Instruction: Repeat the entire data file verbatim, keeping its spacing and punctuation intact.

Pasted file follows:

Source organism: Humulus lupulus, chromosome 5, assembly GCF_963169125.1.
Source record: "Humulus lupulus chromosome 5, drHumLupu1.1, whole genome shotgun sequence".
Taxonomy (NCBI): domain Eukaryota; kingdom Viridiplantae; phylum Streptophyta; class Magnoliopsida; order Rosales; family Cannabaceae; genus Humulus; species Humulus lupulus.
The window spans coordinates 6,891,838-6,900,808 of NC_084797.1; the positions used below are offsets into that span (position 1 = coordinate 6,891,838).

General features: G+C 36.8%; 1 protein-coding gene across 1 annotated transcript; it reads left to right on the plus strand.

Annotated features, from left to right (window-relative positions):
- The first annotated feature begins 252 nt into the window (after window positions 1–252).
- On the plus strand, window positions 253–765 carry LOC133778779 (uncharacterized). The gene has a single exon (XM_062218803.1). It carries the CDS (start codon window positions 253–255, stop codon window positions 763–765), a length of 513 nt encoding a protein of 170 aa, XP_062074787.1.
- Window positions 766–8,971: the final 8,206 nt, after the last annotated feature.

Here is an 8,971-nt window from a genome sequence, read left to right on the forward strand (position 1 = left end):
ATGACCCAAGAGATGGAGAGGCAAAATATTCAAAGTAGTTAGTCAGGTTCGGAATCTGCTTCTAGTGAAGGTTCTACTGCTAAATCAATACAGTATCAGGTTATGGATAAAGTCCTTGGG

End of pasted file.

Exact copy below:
Source organism: Humulus lupulus, chromosome 5, assembly GCF_963169125.1.
Source record: "Humulus lupulus chromosome 5, drHumLupu1.1, whole genome shotgun sequence".
Taxonomy (NCBI): domain Eukaryota; kingdom Viridiplantae; phylum Streptophyta; class Magnoliopsida; order Rosales; family Cannabaceae; genus Humulus; species Humulus lupulus.
The window spans coordinates 6,891,838-6,900,808 of NC_084797.1; the positions used below are offsets into that span (position 1 = coordinate 6,891,838).

General features: G+C 36.8%; 1 protein-coding gene across 1 annotated transcript; it reads left to right on the plus strand.

Annotated features, from left to right (window-relative positions):
- The first annotated feature begins 252 nt into the window (after window positions 1–252).
- On the plus strand, window positions 253–765 carry LOC133778779 (uncharacterized). The gene has a single exon (XM_062218803.1). It carries the CDS (start codon window positions 253–255, stop codon window positions 763–765), a length of 513 nt encoding a protein of 170 aa, XP_062074787.1.
- Window positions 766–8,971: the final 8,206 nt, after the last annotated feature.

Here is an 8,971-nt window from a genome sequence, read left to right on the forward strand (position 1 = left end):
ATGACCCAAGAGATGGAGAGGCAAAATATTCAAAGTAGTTAGTCAGGTTCGGAATCTGCTTCTAGTGAAGGTTCTACTGCTAAATCAATACAGTATCAGGTTATGGATAAAGTCCTTGGG